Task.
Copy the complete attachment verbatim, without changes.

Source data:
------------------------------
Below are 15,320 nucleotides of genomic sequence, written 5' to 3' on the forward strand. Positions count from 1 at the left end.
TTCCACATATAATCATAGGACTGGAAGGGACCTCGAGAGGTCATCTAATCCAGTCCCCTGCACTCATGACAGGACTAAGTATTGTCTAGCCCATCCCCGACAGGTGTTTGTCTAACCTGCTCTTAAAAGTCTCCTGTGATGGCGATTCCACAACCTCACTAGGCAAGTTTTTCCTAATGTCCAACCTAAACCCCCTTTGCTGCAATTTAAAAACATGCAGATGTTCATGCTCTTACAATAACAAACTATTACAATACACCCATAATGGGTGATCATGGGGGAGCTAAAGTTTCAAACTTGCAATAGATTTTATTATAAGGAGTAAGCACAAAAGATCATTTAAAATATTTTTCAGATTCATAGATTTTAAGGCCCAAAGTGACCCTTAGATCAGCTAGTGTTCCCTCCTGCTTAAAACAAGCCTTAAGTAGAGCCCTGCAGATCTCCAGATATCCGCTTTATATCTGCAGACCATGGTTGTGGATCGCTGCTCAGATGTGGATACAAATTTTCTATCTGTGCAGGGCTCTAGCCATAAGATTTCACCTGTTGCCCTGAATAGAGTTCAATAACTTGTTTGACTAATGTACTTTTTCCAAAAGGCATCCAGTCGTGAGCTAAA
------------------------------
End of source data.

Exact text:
Below are 15,320 nucleotides of genomic sequence, written 5' to 3' on the forward strand. Positions count from 1 at the left end.
TTCCACATATAATCATAGGACTGGAAGGGACCTCGAGAGGTCATCTAATCCAGTCCCCTGCACTCATGACAGGACTAAGTATTGTCTAGCCCATCCCCGACAGGTGTTTGTCTAACCTGCTCTTAAAAGTCTCCTGTGATGGCGATTCCACAACCTCACTAGGCAAGTTTTTCCTAATGTCCAACCTAAACCCCCTTTGCTGCAATTTAAAAACATGCAGATGTTCATGCTCTTACAATAACAAACTATTACAATACACCCATAATGGGTGATCATGGGGGAGCTAAAGTTTCAAACTTGCAATAGATTTTATTATAAGGAGTAAGCACAAAAGATCATTTAAAATATTTTTCAGATTCATAGATTTTAAGGCCCAAAGTGACCCTTAGATCAGCTAGTGTTCCCTCCTGCTTAAAACAAGCCTTAAGTAGAGCCCTGCAGATCTCCAGATATCCGCTTTATATCTGCAGACCATGGTTGTGGATCGCTGCTCAGATGTGGATACAAATTTTCTATCTGTGCAGGGCTCTAGCCATAAGATTTCACCTGTTGCCCTGAATAGAGTTCAATAACTTGTTTGACTAATGTACTTTTTCCAAAAGGCATCCAGTCGTGAGCTAAA